July 10, 2011: Russia and the United States remain divided over Russian insistence that America not interfere with Russian efforts to bully its neighbors. Having suffered so many destructive invasions in the past, Russia tends to distrust its neighbors, and prefers to use intimidation to keep adjacent nations in line. The neighbors, in turn, have a long history of invasion, domination and even annexation by Russia, and also fear their neighbor. The United States has sided with the smaller neighbors and Russia interprets that as a threatening gesture. America's West European allies, many of them former empires, tend to side with Russia, and advise the U.S. to show more compassion. After all, Russia lost its empire (something France, Germany, Italy, Britain, Sweden, the Netherlands and Portugal can all relate to) and the Cold War. Many Russians are upset with these reverses, and see the United States as being an ungracious victor, by supporting Russia's neighbors. But those neighbors appreciate American support, and just want to keep the Russians out.
Despite this hostile situation, Russia has been successful in negotiating deals with some neighbors, who used to be part of the Soviet Union, to allow Russia move in anti-aircraft missiles and jet fighters. For example, Russia recently signed deals with Armenia and Ukraine to allow Russian troops and air defense weapons to remain until the 2040s. But many neighbors, especially in East Europe (former members of the Warsaw Pact, like Poland) want no part of this. But for those who do allow Russian troops back in, there are economic benefits. Locals are hired to work on the Russian bases, and many supplies are purchased locally. Russia also offers lower prices for oil and natural gas, and protection (from foreign invasion, and for dictators, some job security.) Russia also seeks to resume using Soviet era military facilities, and pay for the privilege. Such is the case in Ukraine, where Russia pays to use ports and (aircraft carrier) pilot training facilities. Ukraine, while determined to remain independent, needs good relations with Russia because so many Ukrainians (22 percent) are non-Ukrainian (most of them Russian and Orthodox Christian, compared to the many ethnic Ukrainians who are not associated, and often hostile to, that Moscow based branch of Christianity.)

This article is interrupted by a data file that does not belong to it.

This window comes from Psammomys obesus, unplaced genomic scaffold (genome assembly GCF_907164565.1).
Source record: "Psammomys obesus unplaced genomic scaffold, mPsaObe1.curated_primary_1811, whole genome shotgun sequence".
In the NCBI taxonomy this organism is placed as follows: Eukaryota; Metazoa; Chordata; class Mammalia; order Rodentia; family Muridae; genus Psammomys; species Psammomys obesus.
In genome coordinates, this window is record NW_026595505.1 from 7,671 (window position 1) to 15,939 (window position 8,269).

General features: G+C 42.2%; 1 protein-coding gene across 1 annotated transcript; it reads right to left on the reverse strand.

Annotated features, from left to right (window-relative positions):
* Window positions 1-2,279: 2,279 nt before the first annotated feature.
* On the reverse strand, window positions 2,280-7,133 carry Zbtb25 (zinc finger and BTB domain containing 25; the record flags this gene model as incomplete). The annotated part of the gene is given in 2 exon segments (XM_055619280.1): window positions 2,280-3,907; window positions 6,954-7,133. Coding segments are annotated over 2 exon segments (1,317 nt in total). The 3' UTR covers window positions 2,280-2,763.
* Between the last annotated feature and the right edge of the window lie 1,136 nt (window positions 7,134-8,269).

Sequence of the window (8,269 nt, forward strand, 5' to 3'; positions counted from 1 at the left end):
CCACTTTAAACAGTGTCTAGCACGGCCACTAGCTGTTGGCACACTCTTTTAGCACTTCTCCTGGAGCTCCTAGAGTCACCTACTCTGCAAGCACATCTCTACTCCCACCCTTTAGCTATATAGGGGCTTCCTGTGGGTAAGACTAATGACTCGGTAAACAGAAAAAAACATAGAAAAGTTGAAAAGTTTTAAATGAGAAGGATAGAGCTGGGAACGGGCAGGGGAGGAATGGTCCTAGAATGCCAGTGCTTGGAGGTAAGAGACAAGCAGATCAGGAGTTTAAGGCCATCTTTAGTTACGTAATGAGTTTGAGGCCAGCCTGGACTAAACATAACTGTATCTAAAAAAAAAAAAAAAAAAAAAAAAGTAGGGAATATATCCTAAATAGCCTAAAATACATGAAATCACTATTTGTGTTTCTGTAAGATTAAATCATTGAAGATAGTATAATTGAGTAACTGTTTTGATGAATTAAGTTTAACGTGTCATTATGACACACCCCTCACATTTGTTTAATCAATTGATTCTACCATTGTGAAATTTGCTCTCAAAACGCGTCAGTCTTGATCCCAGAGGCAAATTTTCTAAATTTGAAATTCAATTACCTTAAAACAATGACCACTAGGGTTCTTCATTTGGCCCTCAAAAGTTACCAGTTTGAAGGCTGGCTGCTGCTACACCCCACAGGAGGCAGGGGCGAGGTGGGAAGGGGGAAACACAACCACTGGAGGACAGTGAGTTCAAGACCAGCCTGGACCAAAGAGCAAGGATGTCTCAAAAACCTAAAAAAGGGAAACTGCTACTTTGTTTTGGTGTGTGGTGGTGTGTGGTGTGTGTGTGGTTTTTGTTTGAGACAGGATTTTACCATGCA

Russian Defense Minister Anatoly Serdyukov is caught between conflicting orders. President Dmitry Medvedev is trying to reduce corruption in the military, and has ordered Serdyukov to make it happen. But in doing that, Serdyukov has withheld payment to many military suppliers, because these firms refuse to explain why prices have suddenly increased. That has created problems with Medvedev, who is also demanding that defense industries produce the quantities of weapons agreed on, and according to promised delivery dates. That will not happen as long as Serdyukov is putting contracts on hold to deal with corrupt practices. President Medvedev has to decide, but in the meantime he has asked for more details. This might speed corruption investigations, but will definitely be interesting no matter how it turns out.
The problems Defense Minister Serdyukov went public with, also impact weapons exports. For example, a Russian shipyard recently revealed that it would be late delivering three Talwar class frigates (ordered five years ago, for $1.6 billion) and wanted another $100 million (from the government, which handles arms exports) to complete construction. Problems like this have led to record low approval ratings for the national government. President Dmitry Medvedev and prime minister (and former president) Vladimir Putin have run the country for over a decade and have done a lot to clean up corruption and economic problems. But corruption has proved resistant to reform efforts, and popular anger at the continued corruption is linked to dissatisfaction with politicians in general.
Russia continues to support, at least via Foreign Ministry press releases, dictators (and long-time weapons customers) who are beset by rebellions. Libya and Syria can count on such Russian support, at least until it appears that the dictator is done for.